What to look for in an EMD
If you would like to research exempt market dealers and the
products they offer, simply type “exempt market dealer” in your
favourite search engine and you will see three to five dealers to
research. The question is: how can you find out if they are the
right dealer for you, as a client?
There are a few things you should focus on in your research.
The most important thing to learn is how the dealer selects the
products on their shelf. Many exempt market dealers are built
around their own, “in-house” product. This creates an instant
conflict of interest. A dealer with an in-house product has an
added incentive to sell their product over other third-party
product. They are also less likely to put products on their shelf
that are better or more attractive than their own offering. In a case
like this, the dealer is putting their needs ahead of their clients’
needs. Unfortunately, this is the traditional modus operandi in the
financial world. Most mutual fund dealers, stock brokerages and
insurance companies are built around their own product. It is one
of the reasons investors find it so difficult to make money on their
investments. Decisions are rarely made in the best interest of the
investor. Corporate initiatives and greed almost always come first.
Some exempt market dealers are attempting to do something
unique. They are putting the clients’ interests ahead of their own
by offering only third-party investment offerings. Because of the
fact that they don’t offer an in-house product there is no conflict
of interest in selecting the investments they offer. The mandate
in building their shelf of products is to simply seek out the best
Also, when looking at an exempt market dealer you should
examine their due diligence process. Are they putting the product
through a number of rigorous tests or are they approving them
without digging too deeply? Some dealers use third-party analysts
to do their product due diligence, some dealers do it in-house
and others use a combination of both. Most farm out at least a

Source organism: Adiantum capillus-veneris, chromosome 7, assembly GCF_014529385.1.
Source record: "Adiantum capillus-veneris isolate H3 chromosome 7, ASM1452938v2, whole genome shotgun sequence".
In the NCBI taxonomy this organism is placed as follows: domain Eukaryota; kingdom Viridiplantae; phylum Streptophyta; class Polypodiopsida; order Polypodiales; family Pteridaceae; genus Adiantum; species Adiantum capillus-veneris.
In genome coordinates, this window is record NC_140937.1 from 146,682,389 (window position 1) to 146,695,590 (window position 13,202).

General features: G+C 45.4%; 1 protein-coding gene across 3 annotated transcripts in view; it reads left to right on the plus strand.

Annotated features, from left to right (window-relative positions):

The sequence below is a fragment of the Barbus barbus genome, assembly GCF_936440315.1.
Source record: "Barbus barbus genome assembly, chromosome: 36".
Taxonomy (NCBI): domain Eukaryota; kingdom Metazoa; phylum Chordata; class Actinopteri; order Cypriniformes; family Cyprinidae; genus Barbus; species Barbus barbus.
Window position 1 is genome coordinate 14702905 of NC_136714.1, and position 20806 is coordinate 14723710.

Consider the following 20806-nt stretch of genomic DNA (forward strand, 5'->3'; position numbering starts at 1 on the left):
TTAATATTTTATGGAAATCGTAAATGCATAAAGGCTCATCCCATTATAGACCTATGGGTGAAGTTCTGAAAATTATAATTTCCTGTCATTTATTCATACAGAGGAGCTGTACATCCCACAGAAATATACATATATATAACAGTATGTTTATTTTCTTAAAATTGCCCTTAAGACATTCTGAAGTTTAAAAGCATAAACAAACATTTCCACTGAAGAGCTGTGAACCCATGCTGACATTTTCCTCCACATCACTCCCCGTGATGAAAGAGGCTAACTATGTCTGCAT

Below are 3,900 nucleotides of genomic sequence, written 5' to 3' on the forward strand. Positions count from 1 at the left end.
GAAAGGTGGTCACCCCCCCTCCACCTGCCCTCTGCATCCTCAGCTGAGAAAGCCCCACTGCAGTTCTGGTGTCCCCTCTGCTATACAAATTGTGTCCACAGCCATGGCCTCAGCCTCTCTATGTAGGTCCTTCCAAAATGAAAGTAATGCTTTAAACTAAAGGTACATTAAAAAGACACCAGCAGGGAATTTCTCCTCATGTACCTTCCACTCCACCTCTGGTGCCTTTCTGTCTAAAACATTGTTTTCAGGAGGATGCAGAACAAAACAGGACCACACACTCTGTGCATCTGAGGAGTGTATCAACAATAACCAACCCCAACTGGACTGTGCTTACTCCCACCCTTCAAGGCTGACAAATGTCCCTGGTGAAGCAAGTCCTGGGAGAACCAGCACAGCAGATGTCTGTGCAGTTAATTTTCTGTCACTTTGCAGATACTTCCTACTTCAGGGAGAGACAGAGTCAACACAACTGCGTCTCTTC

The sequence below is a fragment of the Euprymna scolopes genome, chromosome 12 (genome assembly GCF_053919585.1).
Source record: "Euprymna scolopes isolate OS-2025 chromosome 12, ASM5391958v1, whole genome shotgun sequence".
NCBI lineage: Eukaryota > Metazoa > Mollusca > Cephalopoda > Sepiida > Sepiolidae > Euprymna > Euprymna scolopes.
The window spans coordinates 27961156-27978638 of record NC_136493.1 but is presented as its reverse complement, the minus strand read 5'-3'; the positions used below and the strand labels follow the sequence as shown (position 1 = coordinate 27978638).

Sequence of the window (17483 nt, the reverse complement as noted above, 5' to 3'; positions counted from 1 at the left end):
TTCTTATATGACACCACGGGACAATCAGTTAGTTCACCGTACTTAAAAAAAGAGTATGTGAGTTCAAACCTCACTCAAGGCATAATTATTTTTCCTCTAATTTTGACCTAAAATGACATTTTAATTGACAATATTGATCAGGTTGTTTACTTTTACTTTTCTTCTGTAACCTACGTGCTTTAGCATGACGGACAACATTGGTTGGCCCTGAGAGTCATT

portion of the due diligence. In order to do it properly you need
the services of a combination of a securities lawyer, a chartered
accountant, a business valuator and a chartered financial analyst.
These are qualifications that are rarely found at one company, so
if a dealer tells you they are doing all of their due diligence on
their own, it would be prudent to question them on their methods.
How does this affect you, the investor?
The exempt market world can appear to be both appealing
and intimidating to investors. It’s appealing because the
investments are usually backed by a tangible asset and target
substantial returns for their investors. It’s intimidating because
most investors don’t have the ability to properly differentiate the
good investments from the bad and can be taken advantage of by
unethical investment groups.
The new regulations have already done a lot to weed out the
sub-par investments. Assuming you are investing with a reputable
and proficient exempt market dealer and trust in their methods
for delivering safe and sound investments, there may be an
opportunity to realize above average returns without taking on
It will be interesting to see how Western Canada deals with
the opportunity at hand. There is an opportunity for true change
to the investment community in Western Canada and, if done
properly, these changes may have a positive impact on other
regions in North America.
The financial world has never been more ripe for change than
it is right now. Only time will tell if the exempt market world can
gain enough traction, legitimacy and recognition to have a true
impact on the investment community.
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“When looking at an exempt
market dealer you should examine
their due diligence process.”